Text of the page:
Wednesday 24 Sep 2014
Updated on 24 October 2011
BBC's flagship arts strand Imagine returns to BBC One on 1 November 2011 with a compelling line-up of films.
The series of films ranges from behind the scenes at the British Museum to follow artist Grayson Perry's preparations for his latest exhibition; from exploring the enduring appeal of playwright and director Alan Ayckbourn to an in-depth essay examining the history of the book and its future in the digital age; as well as a folk music-fuelled road trip to the desert state of Rajasthan and its influential RIFF festival.
Starting the series, Alan Yentob meets artist Grayson Perry in Imagine – Grayson Perry And The Tomb Of The Unknown Craftsman. This unique portrait of the artist at work gains exclusive access to Grayson Perry as he creates his most ambitious show yet which features artefacts from the British Museum alongside his own creations, including a two-and-a-half thousand-year-old flint tool and a custom made motor bike Perry took on an art pilgrimage across Germany.
Bridge Over Troubled Water is probably the best-known song and album from one of the greatest musical duos of recent times, Paul Simon and Art Garfunkel. In Jennifer Lebeau's film for Imagine, Simon & Garfunkel: The Harmony Game, both Paul Simon and Art Garfunkel talk openly and eloquently about this extraordinarily creative period in their career. The story behind Bridge Over Troubled Water, which was to be their final album together, has long been shrouded in rock and roll mythology. It is told in gripping detail – from technical breakthroughs to the emotional feelings the two artists had for each other. Featuring new interviews with Paul Simon and Art Garfunkel and collaborators, including their manager Mort Lewis and drummer Hal Blaine, Lebeau's film shows their creative process, and uses rare archival footage to reveal the dynamics of the duo at the height of their powers.
In Imagine: Alan Ayckbourn – Greetings From Scarborough, Alan meets playwright and director Alan Ayckbourn as he unveils his 75th play, Neighbourhood Watch. Ayckbourn is often described as the world's most performed living playwright and his work has been translated into more than 35 languages, and in this fascinating programme Alan Yentob uncovers what lies beneath the writer's tragi-comic characters. He also speaks to some of the actors and directors who have worked with Ayckbourn, including Sir Peter Hall, Michael Gambon, Richard Briers, Catherine Tate and Alain Resnais.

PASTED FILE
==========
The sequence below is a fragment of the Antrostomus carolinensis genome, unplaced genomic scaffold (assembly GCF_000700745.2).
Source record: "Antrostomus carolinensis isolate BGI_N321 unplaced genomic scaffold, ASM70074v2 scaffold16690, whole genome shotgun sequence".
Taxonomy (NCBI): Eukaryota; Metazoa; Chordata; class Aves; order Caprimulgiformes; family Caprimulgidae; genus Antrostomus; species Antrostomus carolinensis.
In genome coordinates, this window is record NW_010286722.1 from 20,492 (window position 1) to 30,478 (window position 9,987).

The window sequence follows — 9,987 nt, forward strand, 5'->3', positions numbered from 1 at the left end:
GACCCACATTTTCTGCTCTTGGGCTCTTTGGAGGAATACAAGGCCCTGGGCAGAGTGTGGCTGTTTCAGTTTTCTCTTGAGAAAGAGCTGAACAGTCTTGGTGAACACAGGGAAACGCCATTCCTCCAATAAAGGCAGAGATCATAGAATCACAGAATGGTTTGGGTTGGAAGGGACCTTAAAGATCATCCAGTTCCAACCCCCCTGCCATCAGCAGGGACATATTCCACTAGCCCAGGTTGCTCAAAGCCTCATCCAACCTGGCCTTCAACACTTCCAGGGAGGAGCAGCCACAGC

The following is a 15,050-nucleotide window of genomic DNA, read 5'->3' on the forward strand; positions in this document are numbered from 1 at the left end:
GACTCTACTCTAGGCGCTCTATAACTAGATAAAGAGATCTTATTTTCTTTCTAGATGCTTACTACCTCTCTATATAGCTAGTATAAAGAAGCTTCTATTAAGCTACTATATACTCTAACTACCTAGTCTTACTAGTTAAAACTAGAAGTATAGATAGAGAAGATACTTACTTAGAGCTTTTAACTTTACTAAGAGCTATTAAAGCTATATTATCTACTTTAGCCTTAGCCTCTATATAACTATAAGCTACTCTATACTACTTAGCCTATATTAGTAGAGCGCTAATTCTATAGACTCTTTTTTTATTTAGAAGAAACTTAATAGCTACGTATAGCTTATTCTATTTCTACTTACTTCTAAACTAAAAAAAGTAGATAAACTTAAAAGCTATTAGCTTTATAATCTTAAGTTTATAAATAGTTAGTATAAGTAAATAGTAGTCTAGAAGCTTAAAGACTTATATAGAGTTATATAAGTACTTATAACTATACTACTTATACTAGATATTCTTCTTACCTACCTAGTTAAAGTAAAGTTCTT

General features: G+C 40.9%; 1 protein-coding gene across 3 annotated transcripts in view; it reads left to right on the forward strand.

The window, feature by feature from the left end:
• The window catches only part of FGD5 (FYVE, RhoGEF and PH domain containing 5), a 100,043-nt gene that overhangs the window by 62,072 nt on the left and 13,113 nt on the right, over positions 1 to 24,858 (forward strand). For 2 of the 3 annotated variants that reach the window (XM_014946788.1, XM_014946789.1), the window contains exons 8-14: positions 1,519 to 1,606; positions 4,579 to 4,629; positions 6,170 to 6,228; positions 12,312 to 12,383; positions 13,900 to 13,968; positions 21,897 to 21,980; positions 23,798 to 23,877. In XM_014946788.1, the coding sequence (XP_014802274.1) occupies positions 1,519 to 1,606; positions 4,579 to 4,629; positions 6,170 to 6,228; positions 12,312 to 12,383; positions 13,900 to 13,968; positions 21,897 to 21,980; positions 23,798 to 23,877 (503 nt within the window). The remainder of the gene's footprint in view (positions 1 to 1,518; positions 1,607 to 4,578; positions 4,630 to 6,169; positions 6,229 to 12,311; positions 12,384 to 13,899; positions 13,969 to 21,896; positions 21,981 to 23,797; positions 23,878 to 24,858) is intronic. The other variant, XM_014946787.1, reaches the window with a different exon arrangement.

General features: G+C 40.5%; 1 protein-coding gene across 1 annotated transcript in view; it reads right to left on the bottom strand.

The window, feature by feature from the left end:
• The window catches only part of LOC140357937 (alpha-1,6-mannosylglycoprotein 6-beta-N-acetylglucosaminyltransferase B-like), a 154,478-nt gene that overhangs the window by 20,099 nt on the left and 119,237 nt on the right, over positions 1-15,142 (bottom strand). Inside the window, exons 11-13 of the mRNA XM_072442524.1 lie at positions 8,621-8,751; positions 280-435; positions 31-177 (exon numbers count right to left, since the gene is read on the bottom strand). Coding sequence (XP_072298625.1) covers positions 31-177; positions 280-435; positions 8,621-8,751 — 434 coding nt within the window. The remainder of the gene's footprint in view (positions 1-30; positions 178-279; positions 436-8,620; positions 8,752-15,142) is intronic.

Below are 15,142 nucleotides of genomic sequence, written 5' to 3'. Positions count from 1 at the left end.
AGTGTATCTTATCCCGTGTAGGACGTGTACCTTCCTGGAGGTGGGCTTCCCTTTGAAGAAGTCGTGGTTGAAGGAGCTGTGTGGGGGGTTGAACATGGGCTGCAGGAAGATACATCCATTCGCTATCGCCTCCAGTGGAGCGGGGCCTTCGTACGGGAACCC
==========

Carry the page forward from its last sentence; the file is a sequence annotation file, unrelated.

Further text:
The printed book has been a cornerstone of our culture, our society and our lives for more than 500 years but with the sudden growth of electronic books, is the final chapter about to be written in the long love affair between books and their readers? As part of the BBC Year of Books, Imagine: Books – The Last Chapter? sees Alan Yentob explore our relationship with books and how it is radically changing.
In Jill Nicholls' film Reclaiming The Legendary Music Of Rajasthan (working title), Alan follows the founder of the Rajasthan International Folk Festival (RIFF), John Singh, through the remote villages of rural Rajasthan, an area famed for its folk music traditions. Singh is searching for village performers and musicians to take part in the festival, to bring back to life their music traditions which, in recent years, faced the danger of being lost in the economic boom and Bollywood sparkle of the new India. RIFF aims to help the local musicians regain the respect they rightly deserve.
Alan Yentob, the editor and presenter of Imagine, says: "So much in this season of Imagine sees artists in the process of creation, giving viewers a rare and fascinating insight into how great art is made."
A two-part special and two further programmes in the Imagine autumn run will be announced shortly along with full transmission details.
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